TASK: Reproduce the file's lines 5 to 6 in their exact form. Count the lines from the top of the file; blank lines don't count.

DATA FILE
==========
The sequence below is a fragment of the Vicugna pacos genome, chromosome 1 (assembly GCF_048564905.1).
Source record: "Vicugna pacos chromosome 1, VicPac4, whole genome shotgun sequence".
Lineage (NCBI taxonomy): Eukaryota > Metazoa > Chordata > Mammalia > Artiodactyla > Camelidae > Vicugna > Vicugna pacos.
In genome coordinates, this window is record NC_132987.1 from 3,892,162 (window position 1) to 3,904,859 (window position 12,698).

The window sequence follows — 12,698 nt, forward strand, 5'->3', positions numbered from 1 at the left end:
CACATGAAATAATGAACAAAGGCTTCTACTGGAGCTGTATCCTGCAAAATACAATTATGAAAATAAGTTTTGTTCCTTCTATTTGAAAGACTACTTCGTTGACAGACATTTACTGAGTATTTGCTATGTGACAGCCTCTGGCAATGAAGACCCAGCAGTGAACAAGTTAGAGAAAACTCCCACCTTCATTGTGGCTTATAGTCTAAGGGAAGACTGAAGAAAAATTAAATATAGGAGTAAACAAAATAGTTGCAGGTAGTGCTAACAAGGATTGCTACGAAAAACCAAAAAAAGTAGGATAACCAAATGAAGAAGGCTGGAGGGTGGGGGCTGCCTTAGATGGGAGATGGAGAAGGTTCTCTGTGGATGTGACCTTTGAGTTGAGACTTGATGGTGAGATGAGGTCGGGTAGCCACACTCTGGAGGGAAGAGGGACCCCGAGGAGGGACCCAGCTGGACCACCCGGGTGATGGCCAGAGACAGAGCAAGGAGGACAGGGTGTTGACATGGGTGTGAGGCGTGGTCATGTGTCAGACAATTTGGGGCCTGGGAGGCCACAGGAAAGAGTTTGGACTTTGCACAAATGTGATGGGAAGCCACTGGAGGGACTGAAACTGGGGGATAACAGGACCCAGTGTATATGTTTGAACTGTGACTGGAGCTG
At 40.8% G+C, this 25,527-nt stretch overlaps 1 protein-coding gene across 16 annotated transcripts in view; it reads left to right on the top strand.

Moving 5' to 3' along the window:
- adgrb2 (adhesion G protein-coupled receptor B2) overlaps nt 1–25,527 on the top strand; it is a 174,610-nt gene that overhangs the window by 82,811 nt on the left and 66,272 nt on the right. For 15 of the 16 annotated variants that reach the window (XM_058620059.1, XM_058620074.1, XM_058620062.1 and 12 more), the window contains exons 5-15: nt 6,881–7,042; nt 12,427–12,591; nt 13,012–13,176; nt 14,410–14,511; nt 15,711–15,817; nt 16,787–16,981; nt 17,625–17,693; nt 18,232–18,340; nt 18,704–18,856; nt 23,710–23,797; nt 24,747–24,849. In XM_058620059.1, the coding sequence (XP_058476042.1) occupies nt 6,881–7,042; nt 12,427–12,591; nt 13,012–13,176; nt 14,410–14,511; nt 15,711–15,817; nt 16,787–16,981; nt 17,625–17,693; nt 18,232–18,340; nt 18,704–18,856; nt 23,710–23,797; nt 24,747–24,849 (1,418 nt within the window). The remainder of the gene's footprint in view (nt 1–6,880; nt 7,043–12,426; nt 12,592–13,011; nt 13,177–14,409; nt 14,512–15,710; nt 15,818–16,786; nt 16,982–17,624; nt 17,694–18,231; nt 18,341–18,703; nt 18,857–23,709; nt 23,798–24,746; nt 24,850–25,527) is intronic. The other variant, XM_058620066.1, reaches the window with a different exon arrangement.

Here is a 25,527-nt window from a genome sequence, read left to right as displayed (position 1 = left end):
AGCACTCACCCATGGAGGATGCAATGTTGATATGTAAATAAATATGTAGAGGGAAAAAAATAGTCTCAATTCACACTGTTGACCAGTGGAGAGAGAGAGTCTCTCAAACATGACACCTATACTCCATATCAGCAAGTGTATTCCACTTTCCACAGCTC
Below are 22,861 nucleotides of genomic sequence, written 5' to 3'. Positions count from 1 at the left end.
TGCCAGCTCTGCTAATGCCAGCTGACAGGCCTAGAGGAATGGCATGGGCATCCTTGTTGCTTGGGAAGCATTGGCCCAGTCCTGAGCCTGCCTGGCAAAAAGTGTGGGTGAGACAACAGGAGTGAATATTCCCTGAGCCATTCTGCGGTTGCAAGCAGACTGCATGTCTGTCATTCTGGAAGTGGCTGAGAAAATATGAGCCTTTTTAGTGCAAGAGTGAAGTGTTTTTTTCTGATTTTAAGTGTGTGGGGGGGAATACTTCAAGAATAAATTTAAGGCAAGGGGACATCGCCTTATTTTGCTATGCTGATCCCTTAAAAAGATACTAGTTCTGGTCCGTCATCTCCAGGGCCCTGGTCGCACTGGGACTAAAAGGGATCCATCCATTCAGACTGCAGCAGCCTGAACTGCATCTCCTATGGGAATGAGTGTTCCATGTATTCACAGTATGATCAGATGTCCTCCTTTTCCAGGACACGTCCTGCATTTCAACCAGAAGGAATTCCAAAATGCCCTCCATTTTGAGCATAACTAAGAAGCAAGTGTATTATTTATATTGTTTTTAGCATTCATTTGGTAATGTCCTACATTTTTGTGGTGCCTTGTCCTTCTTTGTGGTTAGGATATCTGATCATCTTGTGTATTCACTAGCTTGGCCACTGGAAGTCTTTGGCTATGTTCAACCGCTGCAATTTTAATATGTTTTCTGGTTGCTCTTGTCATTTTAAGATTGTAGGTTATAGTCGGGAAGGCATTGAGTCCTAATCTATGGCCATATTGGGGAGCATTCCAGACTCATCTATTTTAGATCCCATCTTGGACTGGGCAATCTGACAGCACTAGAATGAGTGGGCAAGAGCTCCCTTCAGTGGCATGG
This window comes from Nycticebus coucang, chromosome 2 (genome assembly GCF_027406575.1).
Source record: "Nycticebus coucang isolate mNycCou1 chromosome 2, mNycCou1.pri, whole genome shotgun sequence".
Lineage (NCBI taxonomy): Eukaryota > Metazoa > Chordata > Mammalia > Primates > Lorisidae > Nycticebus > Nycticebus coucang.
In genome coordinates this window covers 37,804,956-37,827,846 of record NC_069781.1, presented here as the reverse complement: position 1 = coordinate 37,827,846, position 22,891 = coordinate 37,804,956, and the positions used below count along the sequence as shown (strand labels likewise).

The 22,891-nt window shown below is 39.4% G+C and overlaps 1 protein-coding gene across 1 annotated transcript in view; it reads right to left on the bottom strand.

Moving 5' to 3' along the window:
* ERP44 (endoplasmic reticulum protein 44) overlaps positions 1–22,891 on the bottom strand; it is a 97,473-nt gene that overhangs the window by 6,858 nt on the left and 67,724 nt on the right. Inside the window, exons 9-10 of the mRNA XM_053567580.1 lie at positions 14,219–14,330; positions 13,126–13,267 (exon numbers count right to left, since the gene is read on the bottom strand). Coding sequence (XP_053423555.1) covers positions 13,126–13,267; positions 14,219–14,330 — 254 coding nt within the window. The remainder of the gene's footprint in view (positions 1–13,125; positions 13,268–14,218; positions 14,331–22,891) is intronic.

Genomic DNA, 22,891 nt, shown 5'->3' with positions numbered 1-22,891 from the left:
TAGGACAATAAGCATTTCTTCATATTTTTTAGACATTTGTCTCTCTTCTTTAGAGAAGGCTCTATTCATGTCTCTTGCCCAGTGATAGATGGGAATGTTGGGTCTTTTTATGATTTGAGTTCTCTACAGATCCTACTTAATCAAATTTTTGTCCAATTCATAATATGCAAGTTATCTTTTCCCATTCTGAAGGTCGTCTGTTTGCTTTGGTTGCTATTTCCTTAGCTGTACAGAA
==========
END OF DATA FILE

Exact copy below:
The window sequence follows — 12,698 nt, forward strand, 5'->3', positions numbered from 1 at the left end:
CACATGAAATAATGAACAAAGGCTTCTACTGGAGCTGTATCCTGCAAAATACAATTATGAAAATAAGTTTTGTTCCTTCTATTTGAAAGACTACTTCGTTGACAGACATTTACTGAGTATTTGCTATGTGACAGCCTCTGGCAATGAAGACCCAGCAGTGAACAAGTTAGAGAAAACTCCCACCTTCATTGTGGCTTATAGTCTAAGGGAAGACTGAAGAAAAATTAAATATAGGAGTAAACAAAATAGTTGCAGGTAGTGCTAACAAGGATTGCTACGAAAAACCAAAAAAAGTAGGATAACCAAATGAAGAAGGCTGGAGGGTGGGGGCTGCCTTAGATGGGAGATGGAGAAGGTTCTCTGTGGATGTGACCTTTGAGTTGAGACTTGATGGTGAGATGAGGTCGGGTAGCCACACTCTGGAGGGAAGAGGGACCCCGAGGAGGGACCCAGCTGGACCACCCGGGTGATGGCCAGAGACAGAGCAAGGAGGACAGGGTGTTGACATGGGTGTGAGGCGTGGTCATGTGTCAGACAATTTGGGGCCTGGGAGGCCACAGGAAAGAGTTTGGACTTTGCACAAATGTGATGGGAAGCCACTGGAGGGACTGAAACTGGGGGATAACAGGACCCAGTGTATATGTTTGAACTGTGACTGGAGCTG